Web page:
By Harvey Freedenberg
When I was a teenager, I recall enjoying a book entitled If the South Had Won the Civil War. In it, the author imagined how American history would have unfolded had the war ended with a Confederate victory at the Battle of Gettysburg, followed by a Union capitulation. That was my introduction to the genre of alternative history, one most recently pursued by Jeff Greenfield in his books Then Everything Changed and If Kennedy Lived.
Kate Atkinson’s engrossing new novel, Life After Life, her eighth, shares a sensibility with those books, but instead of focusing most of its attention on world-changing events unfolding in some alternate historical universe, she gives us a character, Ursula Beresford Todd, who dies and is reborn multiple times. While at first we’re transfixed with the circumstances that will bring about Ursula’s demise and how Atkinson will resurrect her in a narrative structure that becomes more intricate as the novel proceeds, what makes this story more than the execution of a recurring literary device is how close to our existence this theme cuts. Though none of us has experienced death and rebirth (at least in the physical sense), we all can imagine how our lives would have been different had we left the house five minutes earlier or later on the day of a massive traffic accident or had stayed home instead of attending the party where we met the person who would become our spouse. We all live with an acute sense of life’s contingencies, and it’s to that universal sense that Atkinson appeals.
Ursula enters the world and first leaves it on a snowy night in February 1910, at her family’s comfortable estate in rural England. Soon, we watch as she drowns and is rescued, succumbs to the flu in the pandemic of 1918 and then survives, is raped and undergoes an illegal abortion as a teenager and then avoids that horrific fate and engages in a dizzying succession of affairs and marriages.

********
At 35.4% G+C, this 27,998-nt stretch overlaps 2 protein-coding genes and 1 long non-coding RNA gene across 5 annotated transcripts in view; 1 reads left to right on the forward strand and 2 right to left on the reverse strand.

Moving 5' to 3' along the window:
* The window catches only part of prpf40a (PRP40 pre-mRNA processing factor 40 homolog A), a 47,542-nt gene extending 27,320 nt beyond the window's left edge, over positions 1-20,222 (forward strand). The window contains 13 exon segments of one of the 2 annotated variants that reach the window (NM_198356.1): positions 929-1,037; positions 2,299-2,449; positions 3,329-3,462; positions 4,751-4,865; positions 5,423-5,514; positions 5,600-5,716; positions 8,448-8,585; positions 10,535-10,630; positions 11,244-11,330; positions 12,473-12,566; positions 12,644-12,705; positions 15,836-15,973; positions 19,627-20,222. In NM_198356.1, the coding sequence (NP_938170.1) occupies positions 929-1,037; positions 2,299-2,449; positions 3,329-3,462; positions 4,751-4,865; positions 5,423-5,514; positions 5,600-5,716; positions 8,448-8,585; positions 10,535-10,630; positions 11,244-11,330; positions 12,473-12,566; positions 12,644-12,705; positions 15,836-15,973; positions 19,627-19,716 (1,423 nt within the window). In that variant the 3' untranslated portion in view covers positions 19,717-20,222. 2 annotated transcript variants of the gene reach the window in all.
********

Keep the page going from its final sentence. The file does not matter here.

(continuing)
These events don’t leave her unscarred. She “often felt confused between what was real and what was not,” Atkinson writes. By age 10, she’s seeing a London psychiatrist who introduces her to the concept of Buddhist reincarnation but then offers the more mundane explanation that “perhaps the part of your brain responsible for memory has a little flaw, a neurological problem that leads you to think that you are repeating experiences. As if something had got stuck.” Still, Ursula can’t shake her “obscure memories of elation, of falling into darkness,” that “belonged to that world of shadows and dreams that was ever present and yet almost impossible to pin down.”
While Ursula’s often-disconcerting trip through life is at the heart of this story, history is never far away. The novel opens with a brief scene in November 1930, as Ursula enters a Munich café, willing to sacrifice her life to assassinate Hitler. In another of her incarnations, she befriends Eva Braun and spends time at the Berghof, Hitler’s home in the Bavarian Alps, “struck by how ordinary (even silly) he was, more Mickey Mouse than Siegfried.” Some of the strongest sections of the novel are Atkinson’s account of 1940 London at the height of the Blitz and of Berlin in the dying days of World War II. There are terrifying scenes of the devastation wreaked by German bombs, as Ursula, in her role as an air raid warden, attempts to rescue victims each night, witnessing daily how “people lived (and died) in the most unlikely of circumstances.” Experiencing life as the widow of a German officer in Berlin, surrounded by the “black skeletal remains of a proud and beautiful city,” she struggles vainly to keep herself and her young daughter alive amid destruction and starvation.
Atkinson offers a lavish portrait of England in the period spanning the world wars of the 20th century, contrasting the almost giddy anticipation that energized the country in 1914 with the war weariness that prevailed on the eve of World War II, a mere 25 years later. Her focus here is on the lives of Ursula and her family at the country home they call Fox Corner, and she provides a richly detailed portrayal of the culture and values of the British upper middle class in that era, helping us sense the end of a genteel, if insular, world.
With Life After Life, Kate Atkinson has struck a nearly ideal balance between the kind of story that’s a great pleasure simply to sink into and one that raises philosophical and moral questions in an accessible, yet deeply serious, way. When Downton Abbey has run its course, it’s easy to picture this entertaining, yet provocative, story taking its place.